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Should You Trust Browsers to Handle Your Credentials?

Cyril Darko

The technologically advanced world we live in today has made storing information easier, faster and more convenient. It’s really hard to find people born into this technological world, struggling to keep usernames and passwords or any other related credentials in their brains, diaries or any old-fashioned way of storing information in the past.

Today, data is stored in the cloud, where cloud service providers save them in their data centers around the world and users can retrieve their information anytime and anywhere across the world over the internet. Amazing right? Now, the browser has become the most used tool to save passwords and other security related information. You may want the browser to remember form entries with auto-fill features or passwords to your bank accounts and also save your credit card details and other payment method credentials for convenience. Is this method of storing information safe?

First, technology hasn’t made anyone dumb, there’s just too many things to think about and a lot to be done. You just don’t want to add the trouble of keeping usernames and passwords for every account you sign in; Netflix, Facebook, Twitter, School portal, email among many other numerous accounts you sign in daily. These days, the ability to keep track of passwords and login credentials in general, is a feature for modern browsers as a built-in functionality which gives us the luxury to use our brain to do more important things or keep relevant information.

How Modern Browsers Have Made It Easier

Storing your passwords or login credentials in your browser is the most straightforward way to log in to your account instantly. You don’t have to download an extra app to have such functionality, and it’s free. Your passwords sync automatically together with all of your other data. Once you sign in to your browser on a new device, your passwords are readily available for use. There’s no subscription for these built-in services. Your saved/synced data is secured by various encryption methods, example is the two-factor authentication features. For example,Chrome’s built-in password manager is tied to whichever Google account you used to sign in to the browser. When you’re signed in, passwords synced to your Google account and are available in Chrome on your PC or Mac, on Android devices, and on iPhones. If you’re not signed in (online), passwords are saved locally (cached in your PC).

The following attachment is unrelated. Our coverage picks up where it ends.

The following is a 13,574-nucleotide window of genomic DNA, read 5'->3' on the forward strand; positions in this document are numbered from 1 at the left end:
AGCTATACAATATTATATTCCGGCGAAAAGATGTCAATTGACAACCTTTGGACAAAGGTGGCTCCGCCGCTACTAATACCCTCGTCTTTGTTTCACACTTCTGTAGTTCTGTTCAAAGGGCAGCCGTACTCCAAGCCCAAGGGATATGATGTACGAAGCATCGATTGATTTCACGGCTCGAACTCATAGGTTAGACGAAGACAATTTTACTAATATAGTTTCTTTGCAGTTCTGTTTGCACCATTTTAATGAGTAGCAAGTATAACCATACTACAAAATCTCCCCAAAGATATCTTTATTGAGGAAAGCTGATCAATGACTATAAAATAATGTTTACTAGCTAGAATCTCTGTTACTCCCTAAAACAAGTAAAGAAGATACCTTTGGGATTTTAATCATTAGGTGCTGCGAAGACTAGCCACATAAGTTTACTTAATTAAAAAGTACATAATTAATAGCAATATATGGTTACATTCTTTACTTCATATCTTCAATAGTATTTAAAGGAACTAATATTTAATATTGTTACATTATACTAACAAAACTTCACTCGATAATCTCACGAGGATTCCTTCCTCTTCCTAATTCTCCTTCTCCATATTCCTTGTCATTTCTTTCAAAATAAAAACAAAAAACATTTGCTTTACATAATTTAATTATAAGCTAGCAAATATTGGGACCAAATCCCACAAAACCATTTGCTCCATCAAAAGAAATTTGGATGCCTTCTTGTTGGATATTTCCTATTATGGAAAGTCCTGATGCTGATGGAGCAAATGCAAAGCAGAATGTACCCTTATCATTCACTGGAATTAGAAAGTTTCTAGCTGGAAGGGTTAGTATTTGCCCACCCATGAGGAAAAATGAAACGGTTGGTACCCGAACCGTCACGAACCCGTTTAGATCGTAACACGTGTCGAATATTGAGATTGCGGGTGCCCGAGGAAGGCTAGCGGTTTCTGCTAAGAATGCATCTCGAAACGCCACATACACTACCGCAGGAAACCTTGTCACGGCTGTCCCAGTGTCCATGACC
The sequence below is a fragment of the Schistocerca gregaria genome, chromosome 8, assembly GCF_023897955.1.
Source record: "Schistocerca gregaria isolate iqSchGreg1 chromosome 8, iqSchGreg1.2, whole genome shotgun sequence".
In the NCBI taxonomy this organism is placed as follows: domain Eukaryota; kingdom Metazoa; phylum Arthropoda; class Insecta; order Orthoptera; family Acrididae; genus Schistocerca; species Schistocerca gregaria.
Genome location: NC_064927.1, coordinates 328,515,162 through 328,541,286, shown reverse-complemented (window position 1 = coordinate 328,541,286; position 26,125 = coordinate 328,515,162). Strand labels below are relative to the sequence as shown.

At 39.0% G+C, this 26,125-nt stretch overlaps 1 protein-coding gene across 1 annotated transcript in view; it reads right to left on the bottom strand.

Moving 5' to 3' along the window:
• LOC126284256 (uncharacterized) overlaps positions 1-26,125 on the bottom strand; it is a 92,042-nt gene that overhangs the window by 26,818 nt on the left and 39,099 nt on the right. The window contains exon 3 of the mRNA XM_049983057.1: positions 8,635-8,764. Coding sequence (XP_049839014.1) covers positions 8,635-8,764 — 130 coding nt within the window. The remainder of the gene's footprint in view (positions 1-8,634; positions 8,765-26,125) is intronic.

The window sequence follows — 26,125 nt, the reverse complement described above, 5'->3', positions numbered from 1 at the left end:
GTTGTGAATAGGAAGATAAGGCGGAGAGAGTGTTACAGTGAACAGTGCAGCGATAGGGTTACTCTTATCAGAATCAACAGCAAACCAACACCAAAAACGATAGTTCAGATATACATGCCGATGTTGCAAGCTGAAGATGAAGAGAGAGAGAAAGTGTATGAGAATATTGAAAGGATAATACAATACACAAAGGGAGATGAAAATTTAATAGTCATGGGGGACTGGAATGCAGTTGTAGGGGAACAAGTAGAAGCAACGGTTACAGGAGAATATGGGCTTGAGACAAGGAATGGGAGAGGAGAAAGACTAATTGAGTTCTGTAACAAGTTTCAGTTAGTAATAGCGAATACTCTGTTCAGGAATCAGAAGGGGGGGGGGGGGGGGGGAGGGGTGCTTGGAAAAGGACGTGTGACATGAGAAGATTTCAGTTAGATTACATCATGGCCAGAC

You have the ease to use the convenient auto-fill features; you can use the form auto-fill when filling a form, this would be based on the past forms filled with same input names and so the browser saves your form information. In this case, you have entrusted your browser to store your personal information safely. Also, you can save more than one password across multiple devices as well as answers to security questions, shipping profiles, memberships and a lot more. We can say the browser is saving us the trouble of keeping all these information which we would have, otherwise, kept in our brains or in diaries which may be a pain to carry around.